DIVERTING motorists back to Bulahdelah long after it is bypassed is a challenge Kevin Carter is looking to tackle head-on at Great Lakes Council.
Mr Carter, a former community consultant on the $315 million project, has announced he will run for Great Lakes Council and, if elected, will vow to keep the town bustling years after it opens.
"Yes, businesses will go, but I see opportunities," he said.
"There are positives . . . we are still the gateway to the Myall Lakes; we have the [Myall Lakes] national park.
"We have to market the bypass [for good] . . . we have to be smarter about the bypass."
Mr Carter, as part of the campaign he is running, spoke with the Nota about the bypass and other issues he hopes to address at local government level.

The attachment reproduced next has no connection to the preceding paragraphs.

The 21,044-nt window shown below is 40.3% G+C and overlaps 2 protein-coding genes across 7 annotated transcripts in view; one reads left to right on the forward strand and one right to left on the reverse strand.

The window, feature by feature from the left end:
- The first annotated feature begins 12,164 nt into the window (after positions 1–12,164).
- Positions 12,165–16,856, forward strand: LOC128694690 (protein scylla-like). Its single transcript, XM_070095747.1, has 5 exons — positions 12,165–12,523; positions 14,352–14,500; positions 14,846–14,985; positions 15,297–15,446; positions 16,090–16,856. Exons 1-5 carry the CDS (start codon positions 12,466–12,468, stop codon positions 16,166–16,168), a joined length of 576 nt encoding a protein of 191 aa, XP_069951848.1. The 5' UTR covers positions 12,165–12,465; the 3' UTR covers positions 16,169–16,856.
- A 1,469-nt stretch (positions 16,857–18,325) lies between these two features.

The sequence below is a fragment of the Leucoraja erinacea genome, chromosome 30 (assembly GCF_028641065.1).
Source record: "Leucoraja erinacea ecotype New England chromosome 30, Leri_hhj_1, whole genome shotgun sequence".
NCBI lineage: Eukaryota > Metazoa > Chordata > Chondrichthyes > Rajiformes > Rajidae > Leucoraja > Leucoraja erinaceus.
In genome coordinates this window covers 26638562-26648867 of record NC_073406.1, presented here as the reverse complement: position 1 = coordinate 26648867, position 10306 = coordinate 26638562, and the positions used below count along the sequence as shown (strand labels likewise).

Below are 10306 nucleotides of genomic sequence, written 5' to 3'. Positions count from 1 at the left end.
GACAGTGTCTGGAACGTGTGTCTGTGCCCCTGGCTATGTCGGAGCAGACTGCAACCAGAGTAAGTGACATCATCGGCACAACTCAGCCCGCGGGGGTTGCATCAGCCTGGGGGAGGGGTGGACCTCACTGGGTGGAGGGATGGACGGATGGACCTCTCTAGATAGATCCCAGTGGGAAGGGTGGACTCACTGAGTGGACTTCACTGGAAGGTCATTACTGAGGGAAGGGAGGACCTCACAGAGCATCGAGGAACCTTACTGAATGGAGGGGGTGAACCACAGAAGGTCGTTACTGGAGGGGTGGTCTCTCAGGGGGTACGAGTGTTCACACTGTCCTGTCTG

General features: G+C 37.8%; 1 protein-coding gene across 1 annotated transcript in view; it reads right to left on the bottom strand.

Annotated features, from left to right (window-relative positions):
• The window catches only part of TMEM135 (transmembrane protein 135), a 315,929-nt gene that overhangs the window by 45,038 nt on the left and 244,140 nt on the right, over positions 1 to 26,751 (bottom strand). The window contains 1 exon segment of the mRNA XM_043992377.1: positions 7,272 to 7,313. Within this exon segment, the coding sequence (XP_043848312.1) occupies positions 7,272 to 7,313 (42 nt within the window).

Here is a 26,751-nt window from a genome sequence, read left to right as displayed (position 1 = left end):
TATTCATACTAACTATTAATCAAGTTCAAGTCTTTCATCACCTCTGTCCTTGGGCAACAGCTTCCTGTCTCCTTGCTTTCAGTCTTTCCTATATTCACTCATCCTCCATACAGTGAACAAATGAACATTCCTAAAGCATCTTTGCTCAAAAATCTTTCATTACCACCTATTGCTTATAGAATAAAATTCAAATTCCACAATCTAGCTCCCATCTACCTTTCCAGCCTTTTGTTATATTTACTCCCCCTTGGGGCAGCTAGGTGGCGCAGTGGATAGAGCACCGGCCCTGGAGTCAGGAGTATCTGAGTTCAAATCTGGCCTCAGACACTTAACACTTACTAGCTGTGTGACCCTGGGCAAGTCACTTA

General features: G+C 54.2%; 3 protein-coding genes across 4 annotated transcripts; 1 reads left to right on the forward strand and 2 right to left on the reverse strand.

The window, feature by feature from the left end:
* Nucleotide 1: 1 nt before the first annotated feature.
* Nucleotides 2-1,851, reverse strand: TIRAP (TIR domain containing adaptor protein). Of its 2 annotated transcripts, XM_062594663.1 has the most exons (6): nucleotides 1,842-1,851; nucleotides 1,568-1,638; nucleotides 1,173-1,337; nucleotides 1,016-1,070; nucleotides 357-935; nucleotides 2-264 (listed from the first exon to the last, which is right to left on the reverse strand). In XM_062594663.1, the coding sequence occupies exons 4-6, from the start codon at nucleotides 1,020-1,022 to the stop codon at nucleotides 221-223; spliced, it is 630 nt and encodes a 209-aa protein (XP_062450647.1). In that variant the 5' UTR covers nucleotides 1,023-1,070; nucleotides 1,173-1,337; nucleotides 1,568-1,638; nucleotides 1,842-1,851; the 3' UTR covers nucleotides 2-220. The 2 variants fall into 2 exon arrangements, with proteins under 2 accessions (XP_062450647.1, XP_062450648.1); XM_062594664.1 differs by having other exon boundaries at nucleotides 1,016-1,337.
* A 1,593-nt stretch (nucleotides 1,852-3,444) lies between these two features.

"We need to get back to basics in local government that ensures we keep our Great Lakes area in a healthy and beautiful state," he said.
He has promised to give smaller, marginalised communities more clout in the council by fixing up the area's roads and improving access to essential services such as aged care, schools and libraries.
As a former chairman of the Bulahdelah visitor information centre, a president of both the historical society and chamber of commerce and a 43-year veteran of the public service, Mr Carter said his life experiences would bring a fresh outlook to the council.
"I have the passion and energy to make a difference," he said.
Local government elections are being held across the state on September 8.